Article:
In a world of high trade barriers it was expensive to be a small nation, because being a small nation meant having a small market. The historian Eric Hobsbawm tells us that the British prime minister, Lord Salisbury, admonished the French ambassador in the late 19th century, “If you were not such persistent protectionists, you would not find us so keen to annex territories!”

Trade barriers have fallen steadily since the end of the second world war while the number of nation states has risen – a pattern documented in the American Economic Review by three economists, Alberto Alesina, Enrico Spolaore and Romain Wacziarg.

There is some circularity here: smaller states are keen to lower trade barriers while low trade barriers enable smaller states to flourish. Scottish nationalists have, over the years, argued that the United Kingdom is unnecessary because an independent Scotland could prosper within the European Union and that trade would be easy because Scotland could use the euro or the pound. Unionists in the UK – and in Spain, which faces secessionist pressures of its own – have argued the reverse.

It is ironic that the pro-union side is so keen to talk about barriers to integration and the separatist camp is eager to portray a borderless economy. Still, the economic logic on both sides is clear enough.

So is there an ideal size for a nation? That depends on whose ideal we consider. Alberto Alesina distinguishes between the democratic equilibrium and the “Leviathan’s equilibrium”. A democratic equilibrium is what might result if any region could secede by popular vote. The Leviathan’s equilibrium is the outcome of a process in which larger countries may find it convenient to absorb smaller ones.

The Leviathan’s equilibrium has fewer and larger sovereign states because dictators do not much care about regional self-determination but they love the military strength that comes with scale. This is something Russia’s neighbours well understand. Smaller nations can form alliances but these are an imperfect substitute for having your own aircraft carrier. San Marino, the Holy See and doubly landlocked Liechtenstein are reliant on the indulgence of their neighbours for their existence.

Yet here, again, there is more at play than pure politics. As the world economy becomes ever more intangible, there is less to be gained from seizing territory by force. France could occupy Monaco before breakfast, if it so chose. But leaving aside history, law and simple good manners, what would be the point? An occupied Monaco would not be Monaco any more.

So smaller states are a consequence of democracy, of peace, and of free trade. Let us hope they continue to thrive.

Also published at ft.com.

How a prison camp recession explains the economy

For more about these ideas, why not buy my new book?

13th of March, 2014VideoComments off

Let’s have some real-time economics

‘It would have done the Fed no harm to have had more people with a habit of making snap decisions’

What would it take to make economics more useful in a crisis? Not more rigorous or more realistic – although that would be nice – but simply better equipped to deal ad hoc with the financial equivalent of a burning building?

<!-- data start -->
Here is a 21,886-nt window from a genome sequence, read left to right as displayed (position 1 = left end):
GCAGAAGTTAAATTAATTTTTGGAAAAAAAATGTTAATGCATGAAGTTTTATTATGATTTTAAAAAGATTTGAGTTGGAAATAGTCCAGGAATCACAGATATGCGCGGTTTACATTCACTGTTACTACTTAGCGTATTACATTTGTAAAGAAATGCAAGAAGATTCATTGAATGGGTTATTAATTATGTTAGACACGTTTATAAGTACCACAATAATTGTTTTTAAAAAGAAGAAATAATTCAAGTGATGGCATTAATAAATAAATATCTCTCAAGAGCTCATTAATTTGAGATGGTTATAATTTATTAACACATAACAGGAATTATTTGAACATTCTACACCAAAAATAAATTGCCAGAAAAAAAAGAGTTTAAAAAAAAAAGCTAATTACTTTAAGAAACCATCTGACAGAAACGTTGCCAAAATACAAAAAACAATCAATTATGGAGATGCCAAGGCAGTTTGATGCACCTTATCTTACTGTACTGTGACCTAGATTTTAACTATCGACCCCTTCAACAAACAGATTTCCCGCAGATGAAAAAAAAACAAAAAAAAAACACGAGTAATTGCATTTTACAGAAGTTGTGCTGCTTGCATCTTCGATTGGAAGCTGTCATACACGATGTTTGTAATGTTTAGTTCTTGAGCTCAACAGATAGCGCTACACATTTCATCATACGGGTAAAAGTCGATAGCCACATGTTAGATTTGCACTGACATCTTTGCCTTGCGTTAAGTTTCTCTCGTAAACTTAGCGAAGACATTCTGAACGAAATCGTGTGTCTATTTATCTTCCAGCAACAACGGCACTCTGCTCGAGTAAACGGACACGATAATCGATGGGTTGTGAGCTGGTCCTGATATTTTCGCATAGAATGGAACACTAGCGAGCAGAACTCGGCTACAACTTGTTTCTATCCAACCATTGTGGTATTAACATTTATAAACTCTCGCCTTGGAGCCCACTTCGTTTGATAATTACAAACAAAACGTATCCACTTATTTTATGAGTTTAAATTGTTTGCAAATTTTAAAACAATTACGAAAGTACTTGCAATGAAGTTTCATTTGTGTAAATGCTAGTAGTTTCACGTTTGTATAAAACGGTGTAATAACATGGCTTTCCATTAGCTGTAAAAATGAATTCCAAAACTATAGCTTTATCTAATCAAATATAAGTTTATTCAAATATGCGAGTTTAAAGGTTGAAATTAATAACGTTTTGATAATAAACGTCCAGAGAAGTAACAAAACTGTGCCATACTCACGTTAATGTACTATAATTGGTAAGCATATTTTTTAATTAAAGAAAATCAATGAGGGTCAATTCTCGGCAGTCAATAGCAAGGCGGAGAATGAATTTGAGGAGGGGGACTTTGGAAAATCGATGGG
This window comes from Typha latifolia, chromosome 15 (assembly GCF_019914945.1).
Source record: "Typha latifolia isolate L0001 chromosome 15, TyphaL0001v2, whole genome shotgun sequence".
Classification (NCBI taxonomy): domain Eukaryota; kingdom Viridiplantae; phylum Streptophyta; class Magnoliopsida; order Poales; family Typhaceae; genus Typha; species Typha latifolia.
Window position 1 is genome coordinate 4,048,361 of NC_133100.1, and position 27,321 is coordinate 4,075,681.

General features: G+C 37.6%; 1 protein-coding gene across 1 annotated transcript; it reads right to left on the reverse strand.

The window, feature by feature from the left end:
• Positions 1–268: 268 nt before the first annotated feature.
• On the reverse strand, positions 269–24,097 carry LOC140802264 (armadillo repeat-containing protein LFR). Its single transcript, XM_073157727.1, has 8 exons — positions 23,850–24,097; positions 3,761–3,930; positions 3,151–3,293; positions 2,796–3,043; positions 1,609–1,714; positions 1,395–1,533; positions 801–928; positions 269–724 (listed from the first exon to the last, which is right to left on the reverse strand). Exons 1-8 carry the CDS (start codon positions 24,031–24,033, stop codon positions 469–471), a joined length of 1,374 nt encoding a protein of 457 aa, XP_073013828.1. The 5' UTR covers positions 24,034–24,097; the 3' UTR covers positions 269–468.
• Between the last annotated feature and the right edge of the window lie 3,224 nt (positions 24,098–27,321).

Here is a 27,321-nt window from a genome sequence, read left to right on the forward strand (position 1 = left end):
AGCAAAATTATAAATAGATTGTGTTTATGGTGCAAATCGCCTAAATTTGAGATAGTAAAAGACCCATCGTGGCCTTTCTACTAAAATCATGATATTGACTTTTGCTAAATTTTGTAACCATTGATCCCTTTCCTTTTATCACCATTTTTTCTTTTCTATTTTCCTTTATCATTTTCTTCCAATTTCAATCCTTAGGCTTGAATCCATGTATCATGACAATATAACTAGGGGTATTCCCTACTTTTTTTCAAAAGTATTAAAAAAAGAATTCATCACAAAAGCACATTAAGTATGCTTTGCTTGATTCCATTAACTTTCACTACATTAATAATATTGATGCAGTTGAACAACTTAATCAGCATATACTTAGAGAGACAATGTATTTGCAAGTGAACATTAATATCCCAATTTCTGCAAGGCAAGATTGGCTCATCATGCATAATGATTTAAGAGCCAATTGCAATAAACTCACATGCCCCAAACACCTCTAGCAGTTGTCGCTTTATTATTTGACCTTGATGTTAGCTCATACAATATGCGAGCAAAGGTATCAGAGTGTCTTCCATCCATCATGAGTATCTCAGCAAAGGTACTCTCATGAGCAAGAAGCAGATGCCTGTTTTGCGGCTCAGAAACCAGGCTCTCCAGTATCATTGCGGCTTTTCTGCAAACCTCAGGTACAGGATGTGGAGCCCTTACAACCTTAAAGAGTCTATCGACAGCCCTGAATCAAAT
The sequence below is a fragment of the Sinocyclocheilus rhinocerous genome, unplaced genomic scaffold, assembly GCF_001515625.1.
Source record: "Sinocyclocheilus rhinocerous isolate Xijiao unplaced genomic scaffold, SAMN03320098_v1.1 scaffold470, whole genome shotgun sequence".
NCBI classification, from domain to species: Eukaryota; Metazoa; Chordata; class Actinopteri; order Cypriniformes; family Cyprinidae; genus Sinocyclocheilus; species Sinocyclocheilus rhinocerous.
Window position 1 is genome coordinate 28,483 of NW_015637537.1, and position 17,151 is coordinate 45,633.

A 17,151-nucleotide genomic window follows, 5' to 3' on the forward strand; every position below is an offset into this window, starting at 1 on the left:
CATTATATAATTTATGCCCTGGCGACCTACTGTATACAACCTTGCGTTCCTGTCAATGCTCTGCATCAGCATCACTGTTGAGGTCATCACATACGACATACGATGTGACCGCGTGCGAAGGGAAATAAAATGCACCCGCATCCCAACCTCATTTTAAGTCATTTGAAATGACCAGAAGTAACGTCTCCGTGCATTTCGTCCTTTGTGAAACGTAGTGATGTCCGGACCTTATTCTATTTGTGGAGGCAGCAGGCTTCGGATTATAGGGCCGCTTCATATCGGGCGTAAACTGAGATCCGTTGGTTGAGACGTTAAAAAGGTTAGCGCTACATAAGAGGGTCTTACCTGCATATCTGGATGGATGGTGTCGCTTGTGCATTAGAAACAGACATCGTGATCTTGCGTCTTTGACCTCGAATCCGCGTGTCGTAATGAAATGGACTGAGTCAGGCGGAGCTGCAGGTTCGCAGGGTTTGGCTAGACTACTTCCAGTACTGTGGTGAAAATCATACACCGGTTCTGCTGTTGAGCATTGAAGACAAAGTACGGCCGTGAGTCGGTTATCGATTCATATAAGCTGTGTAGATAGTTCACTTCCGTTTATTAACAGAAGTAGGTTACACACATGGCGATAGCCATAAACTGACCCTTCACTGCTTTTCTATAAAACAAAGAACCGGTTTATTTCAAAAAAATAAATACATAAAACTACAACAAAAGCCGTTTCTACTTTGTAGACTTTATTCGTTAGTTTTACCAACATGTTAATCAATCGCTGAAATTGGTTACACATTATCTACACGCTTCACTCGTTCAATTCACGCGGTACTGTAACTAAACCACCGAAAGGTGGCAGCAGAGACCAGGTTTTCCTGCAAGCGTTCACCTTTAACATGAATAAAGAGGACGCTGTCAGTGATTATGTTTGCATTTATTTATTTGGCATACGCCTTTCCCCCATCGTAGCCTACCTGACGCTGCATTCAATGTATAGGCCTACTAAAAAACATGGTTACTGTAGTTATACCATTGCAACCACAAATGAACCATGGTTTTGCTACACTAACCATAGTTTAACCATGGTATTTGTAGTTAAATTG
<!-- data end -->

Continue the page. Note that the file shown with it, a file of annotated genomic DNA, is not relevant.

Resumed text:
It’s sobering to read the recently published transcripts of the Federal Reserve’s Open Market Committee meeting held on September 16 2008, the day after Lehman Brothers filed for bankruptcy. Fed chairman Ben Bernanke and his colleagues knew AIG was also in trouble but not that the worst recession since the 1930s was under way.

The transcripts induce, at times, the frustration of watching Titanic. The ship is doomed, yet our heroes suspect nothing! The Fed committee raises the possibility of a sharp cut in interest rates but inertia wins out. They are unwilling to act until the dust settles.

The rearranging-the-deckchairs moment comes as the committee discusses the right words to use in its press release. Should it say it is watching developments “closely”, or “carefully” or just watching? Nobody really knows.

In retrospect, the Fed was slow to act – as subsequently evidenced by three later, large rate cuts in an attempt to catch up. But it would be unfair to suggest that the committee was clueless. The meeting begins with a crisp discussion of the impact so far of the Lehman collapse. That’s followed by an agreement to swap currency, without limit, with other major central banks.

The overwhelming sense, however, is of a group of men and women who are rooted to the spot in the face of uncertainty. One of the staff economists, Dave Stockton, presents a detailed economic outlook before admitting, “I don’t really have anything useful to say about the economic consequences of the financial developments of the past few days.” With hindsight, what that meant was that he didn’t really have anything useful to say at all.

Bernanke himself sums up the mood perfectly as he reflects on the rapidly evolving bank bailouts and the risk of moral hazard: “Frankly, I am decidedly confused and very muddled about this.” There is wisdom there – but not of a very reassuring sort.

Hindsight is a wonderful thing and nobody should envy policy makers in such a situation. But is there a better way to conduct emergency policy? I have three suggestions.